“The DataHub was the perfect tool for the job,” said Mr. Leonid Agafonov, Managing Director of SWD. “It is easy to use and provides robust connectivity for the whole control system. Our customer is very pleased with the project, particularly the reliability of the software.”

The system is an open, distributed-information control system with modular hardware architecture running on the QNX 4 operating system. A DataHub operates in each Control Room, and is connected to a number of Remote Terminal Units (RTUs), which in turn are connected to valves, pumps, and other hardware. The DataHub is also connected to a SCADA system, various HMI modules, and the Cascade Historian, which stores data to disk.

The system provides real-time operation, a multi-window graphical user interface, data processing components, and archival disk storage of data. Workstation devices and services, such as electrochemical protection and operational service can be added or removed at any time. There is also teletext communication between the Control Room and the RTUs, through the DataHub.

The Unified Remote-Control Complex has successfully passed tests administered by the Interdepartmental State Testing Commission and has been recommended for use at OAO “Gazprom” units and facilities. The system was developed by the Federal State Unitary Enterprise “FNPZ Y.E.Sedakov NIIIS”. It has a Measurement Instrumentation Approval Certification #6398 and is listed as #18430-99 in the State Measurement Instrumentation Register.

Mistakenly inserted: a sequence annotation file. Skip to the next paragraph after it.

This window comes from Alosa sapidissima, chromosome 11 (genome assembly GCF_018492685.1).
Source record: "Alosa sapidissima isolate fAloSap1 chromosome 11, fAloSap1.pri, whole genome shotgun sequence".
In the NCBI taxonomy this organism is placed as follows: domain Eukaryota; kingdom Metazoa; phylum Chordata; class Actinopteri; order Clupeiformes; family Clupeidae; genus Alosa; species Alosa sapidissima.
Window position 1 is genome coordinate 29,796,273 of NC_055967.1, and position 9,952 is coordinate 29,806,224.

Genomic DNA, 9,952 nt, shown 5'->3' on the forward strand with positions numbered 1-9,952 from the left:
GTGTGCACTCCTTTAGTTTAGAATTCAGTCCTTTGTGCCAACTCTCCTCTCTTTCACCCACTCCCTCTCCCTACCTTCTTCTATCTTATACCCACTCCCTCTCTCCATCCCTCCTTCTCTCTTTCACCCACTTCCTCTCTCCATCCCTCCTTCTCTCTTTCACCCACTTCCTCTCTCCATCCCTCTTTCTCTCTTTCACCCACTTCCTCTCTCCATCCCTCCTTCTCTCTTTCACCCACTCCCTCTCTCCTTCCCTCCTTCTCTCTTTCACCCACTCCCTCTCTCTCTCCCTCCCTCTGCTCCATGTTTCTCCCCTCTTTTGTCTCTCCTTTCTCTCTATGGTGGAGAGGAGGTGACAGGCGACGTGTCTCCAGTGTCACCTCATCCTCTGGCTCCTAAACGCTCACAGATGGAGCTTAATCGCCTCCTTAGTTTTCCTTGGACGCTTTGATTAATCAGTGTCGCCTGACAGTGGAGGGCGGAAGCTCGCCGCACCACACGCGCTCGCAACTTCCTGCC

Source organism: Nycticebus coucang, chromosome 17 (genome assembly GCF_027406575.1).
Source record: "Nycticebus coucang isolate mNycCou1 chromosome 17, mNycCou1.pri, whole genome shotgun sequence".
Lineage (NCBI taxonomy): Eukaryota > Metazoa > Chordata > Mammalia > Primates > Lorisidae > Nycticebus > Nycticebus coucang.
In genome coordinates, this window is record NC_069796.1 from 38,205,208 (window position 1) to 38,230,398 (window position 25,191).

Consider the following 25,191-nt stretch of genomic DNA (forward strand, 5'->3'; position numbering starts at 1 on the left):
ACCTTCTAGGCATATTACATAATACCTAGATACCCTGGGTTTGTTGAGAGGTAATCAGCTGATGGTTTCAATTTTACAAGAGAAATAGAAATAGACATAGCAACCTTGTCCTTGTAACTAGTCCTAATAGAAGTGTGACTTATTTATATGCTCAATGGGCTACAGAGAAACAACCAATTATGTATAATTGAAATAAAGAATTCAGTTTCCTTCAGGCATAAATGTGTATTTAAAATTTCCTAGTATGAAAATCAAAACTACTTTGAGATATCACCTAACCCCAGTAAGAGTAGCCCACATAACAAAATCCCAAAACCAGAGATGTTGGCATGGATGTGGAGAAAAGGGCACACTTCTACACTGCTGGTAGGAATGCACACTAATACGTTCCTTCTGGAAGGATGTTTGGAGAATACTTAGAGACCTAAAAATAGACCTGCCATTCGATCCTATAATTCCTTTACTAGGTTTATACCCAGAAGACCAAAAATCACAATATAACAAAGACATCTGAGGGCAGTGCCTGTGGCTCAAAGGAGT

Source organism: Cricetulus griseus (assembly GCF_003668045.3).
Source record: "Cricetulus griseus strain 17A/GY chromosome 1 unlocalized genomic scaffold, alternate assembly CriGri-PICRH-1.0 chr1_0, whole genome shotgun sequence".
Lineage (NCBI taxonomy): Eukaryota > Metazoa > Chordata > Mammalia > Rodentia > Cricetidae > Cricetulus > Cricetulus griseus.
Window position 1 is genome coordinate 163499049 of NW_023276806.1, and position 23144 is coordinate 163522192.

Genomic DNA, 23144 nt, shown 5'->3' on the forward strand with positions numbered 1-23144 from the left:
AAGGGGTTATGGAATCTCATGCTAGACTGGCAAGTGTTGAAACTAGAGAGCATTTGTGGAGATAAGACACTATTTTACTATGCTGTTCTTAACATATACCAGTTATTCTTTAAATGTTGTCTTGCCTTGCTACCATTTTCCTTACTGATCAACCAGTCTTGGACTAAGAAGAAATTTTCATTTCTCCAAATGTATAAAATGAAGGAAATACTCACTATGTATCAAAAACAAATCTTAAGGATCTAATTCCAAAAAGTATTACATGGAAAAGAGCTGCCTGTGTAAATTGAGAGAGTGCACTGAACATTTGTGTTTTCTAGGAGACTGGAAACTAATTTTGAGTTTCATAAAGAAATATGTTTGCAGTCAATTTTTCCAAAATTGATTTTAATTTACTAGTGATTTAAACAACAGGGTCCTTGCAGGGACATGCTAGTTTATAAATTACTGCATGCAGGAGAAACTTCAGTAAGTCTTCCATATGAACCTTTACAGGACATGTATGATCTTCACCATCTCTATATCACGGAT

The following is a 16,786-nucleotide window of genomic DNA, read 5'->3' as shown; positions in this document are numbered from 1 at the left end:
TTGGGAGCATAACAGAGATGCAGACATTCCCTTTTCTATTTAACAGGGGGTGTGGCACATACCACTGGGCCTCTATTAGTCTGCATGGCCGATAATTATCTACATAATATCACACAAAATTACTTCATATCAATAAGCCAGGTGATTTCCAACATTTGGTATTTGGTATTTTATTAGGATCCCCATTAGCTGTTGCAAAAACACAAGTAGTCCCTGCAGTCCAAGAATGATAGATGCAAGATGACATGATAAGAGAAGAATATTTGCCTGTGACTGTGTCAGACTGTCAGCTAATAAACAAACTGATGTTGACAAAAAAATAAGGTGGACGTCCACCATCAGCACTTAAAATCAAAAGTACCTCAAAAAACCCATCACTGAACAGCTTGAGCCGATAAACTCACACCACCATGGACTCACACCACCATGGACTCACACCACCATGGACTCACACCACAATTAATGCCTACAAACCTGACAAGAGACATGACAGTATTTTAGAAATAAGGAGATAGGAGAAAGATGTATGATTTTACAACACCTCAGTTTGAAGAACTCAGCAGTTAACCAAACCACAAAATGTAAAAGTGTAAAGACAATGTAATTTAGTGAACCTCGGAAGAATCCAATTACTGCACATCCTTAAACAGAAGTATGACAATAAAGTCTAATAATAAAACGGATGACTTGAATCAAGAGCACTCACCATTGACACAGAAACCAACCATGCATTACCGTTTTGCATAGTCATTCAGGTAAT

Case Study: TEVA API Pharmaceuticals, Hungary

TEVA combines tunnelling and aggregation to network OPC data through a firewall

Laszlo Simon is the Engineering Manager for the TEVA API plant in Debrecen, Hungary. He had a project that sounded simple enough. Connect new control applications through several OPC stations to an existing SCADA network. The plant was already running large YOKOGAWA DCS and GE PLC control systems, connected to a number of distributed SCADA workstations. However, Mr. Simon did face a couple of interesting challenges in this project:

  • The OPC servers and SCADA systems were on different computers, separated by a company firewall. This makes it extremely difficult to connect OPC over a network, because of the complexities of configuring DCOM and Windows security permissions.
  • Each SCADA system needed to access data from all of the new OPC server stations. This meant Mr. Simon needed a way to aggregate data from all the OPC stations into a single common data set.

After searching the web, Mr. Simon downloaded and installed the DataHub®. Very quickly he had connected the DataHub to his OPC servers and determined that he was reading live process data from TEVA’s new control systems. He was also able to easily set up the OPC tunnelling link between the OPC server stations and the SCADA workstations, by simply installing another DataHub on the SCADA computer and configuring it to connect to the OPC server stations.